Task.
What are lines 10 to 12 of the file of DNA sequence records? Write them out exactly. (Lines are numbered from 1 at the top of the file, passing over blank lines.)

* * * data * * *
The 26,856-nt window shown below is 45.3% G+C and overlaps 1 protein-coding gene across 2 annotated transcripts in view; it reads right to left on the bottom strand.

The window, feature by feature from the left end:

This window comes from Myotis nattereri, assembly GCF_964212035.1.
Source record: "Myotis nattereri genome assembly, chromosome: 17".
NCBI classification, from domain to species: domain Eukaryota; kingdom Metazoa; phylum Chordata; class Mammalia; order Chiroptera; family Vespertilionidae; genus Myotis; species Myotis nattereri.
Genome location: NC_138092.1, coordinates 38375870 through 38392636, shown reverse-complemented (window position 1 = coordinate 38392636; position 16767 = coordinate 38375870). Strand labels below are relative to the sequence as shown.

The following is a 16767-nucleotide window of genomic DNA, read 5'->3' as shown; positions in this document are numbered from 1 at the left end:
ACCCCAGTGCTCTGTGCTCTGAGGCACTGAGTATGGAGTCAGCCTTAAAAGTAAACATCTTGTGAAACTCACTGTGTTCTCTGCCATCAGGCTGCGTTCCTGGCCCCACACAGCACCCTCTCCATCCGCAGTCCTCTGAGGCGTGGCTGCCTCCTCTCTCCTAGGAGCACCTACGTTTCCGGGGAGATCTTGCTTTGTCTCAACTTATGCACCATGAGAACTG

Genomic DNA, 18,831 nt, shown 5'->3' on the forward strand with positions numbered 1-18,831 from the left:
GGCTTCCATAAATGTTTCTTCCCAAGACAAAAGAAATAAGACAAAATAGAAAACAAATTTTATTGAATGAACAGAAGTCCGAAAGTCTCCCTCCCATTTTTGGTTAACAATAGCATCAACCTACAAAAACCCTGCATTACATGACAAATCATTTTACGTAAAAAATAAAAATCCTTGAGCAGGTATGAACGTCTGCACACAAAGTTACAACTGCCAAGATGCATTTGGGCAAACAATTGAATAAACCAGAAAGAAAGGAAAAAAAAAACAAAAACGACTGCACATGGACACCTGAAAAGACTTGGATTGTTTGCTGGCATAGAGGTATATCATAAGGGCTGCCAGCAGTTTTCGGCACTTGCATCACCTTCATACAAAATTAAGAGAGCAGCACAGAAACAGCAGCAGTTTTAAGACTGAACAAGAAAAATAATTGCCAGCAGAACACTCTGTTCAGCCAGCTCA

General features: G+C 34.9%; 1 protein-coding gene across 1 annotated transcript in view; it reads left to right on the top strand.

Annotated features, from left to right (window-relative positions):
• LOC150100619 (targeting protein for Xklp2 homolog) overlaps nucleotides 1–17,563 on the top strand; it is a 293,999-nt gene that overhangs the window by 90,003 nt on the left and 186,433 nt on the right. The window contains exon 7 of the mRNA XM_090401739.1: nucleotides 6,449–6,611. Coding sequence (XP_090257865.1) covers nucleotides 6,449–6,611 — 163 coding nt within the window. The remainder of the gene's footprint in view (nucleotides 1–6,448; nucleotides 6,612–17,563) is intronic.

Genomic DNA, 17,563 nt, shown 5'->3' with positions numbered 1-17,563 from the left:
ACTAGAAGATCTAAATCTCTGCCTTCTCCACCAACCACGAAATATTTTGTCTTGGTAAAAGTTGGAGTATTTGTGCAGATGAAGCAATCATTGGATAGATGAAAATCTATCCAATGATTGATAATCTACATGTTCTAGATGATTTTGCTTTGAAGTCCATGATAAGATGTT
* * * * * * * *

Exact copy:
GGCTTCCATAAATGTTTCTTCCCAAGACAAAAGAAATAAGACAAAATAGAAAACAAATTTTATTGAATGAACAGAAGTCCGAAAGTCTCCCTCCCATTTTTGGTTAACAATAGCATCAACCTACAAAAACCCTGCATTACATGACAAATCATTTTACGTAAAAAATAAAAATCCTTGAGCAGGTATGAACGTCTGCACACAAAGTTACAACTGCCAAGATGCATTTGGGCAAACAATTGAATAAACCAGAAAGAAAGGAAAAAAAAAACAAAAACGACTGCACATGGACACCTGAAAAGACTTGGATTGTTTGCTGGCATAGAGGTATATCATAAGGGCTGCCAGCAGTTTTCGGCACTTGCATCACCTTCATACAAAATTAAGAGAGCAGCACAGAAACAGCAGCAGTTTTAAGACTGAACAAGAAAAATAATTGCCAGCAGAACACTCTGTTCAGCCAGCTCA

General features: G+C 34.9%; 1 protein-coding gene across 1 annotated transcript in view; it reads left to right on the top strand.

Annotated features, from left to right (window-relative positions):